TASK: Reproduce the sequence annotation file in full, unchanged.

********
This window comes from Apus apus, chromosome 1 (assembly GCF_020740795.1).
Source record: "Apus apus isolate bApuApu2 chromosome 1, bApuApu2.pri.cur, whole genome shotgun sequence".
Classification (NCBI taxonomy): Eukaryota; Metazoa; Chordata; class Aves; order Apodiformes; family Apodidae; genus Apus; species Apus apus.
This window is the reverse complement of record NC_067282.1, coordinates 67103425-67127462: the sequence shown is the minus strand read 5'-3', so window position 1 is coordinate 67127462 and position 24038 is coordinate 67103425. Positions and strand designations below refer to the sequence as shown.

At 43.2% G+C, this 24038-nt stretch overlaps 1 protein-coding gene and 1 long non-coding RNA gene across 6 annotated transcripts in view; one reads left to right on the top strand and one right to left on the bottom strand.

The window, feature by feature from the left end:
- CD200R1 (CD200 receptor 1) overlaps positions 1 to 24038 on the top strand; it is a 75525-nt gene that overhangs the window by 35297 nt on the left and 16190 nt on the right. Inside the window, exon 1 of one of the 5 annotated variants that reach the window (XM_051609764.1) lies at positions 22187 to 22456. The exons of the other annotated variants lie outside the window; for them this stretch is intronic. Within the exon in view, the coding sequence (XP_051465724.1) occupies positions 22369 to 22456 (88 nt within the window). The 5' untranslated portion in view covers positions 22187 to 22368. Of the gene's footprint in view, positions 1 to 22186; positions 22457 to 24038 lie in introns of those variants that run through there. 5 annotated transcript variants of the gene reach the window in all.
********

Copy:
This window comes from Apus apus, chromosome 1 (assembly GCF_020740795.1).
Source record: "Apus apus isolate bApuApu2 chromosome 1, bApuApu2.pri.cur, whole genome shotgun sequence".
Classification (NCBI taxonomy): Eukaryota; Metazoa; Chordata; class Aves; order Apodiformes; family Apodidae; genus Apus; species Apus apus.
This window is the reverse complement of record NC_067282.1, coordinates 67103425-67127462: the sequence shown is the minus strand read 5'-3', so window position 1 is coordinate 67127462 and position 24038 is coordinate 67103425. Positions and strand designations below refer to the sequence as shown.

At 43.2% G+C, this 24038-nt stretch overlaps 1 protein-coding gene and 1 long non-coding RNA gene across 6 annotated transcripts in view; one reads left to right on the top strand and one right to left on the bottom strand.

The window, feature by feature from the left end:
- CD200R1 (CD200 receptor 1) overlaps positions 1 to 24038 on the top strand; it is a 75525-nt gene that overhangs the window by 35297 nt on the left and 16190 nt on the right. Inside the window, exon 1 of one of the 5 annotated variants that reach the window (XM_051609764.1) lies at positions 22187 to 22456. The exons of the other annotated variants lie outside the window; for them this stretch is intronic. Within the exon in view, the coding sequence (XP_051465724.1) occupies positions 22369 to 22456 (88 nt within the window). The 5' untranslated portion in view covers positions 22187 to 22368. Of the gene's footprint in view, positions 1 to 22186; positions 22457 to 24038 lie in introns of those variants that run through there. 5 annotated transcript variants of the gene reach the window in all.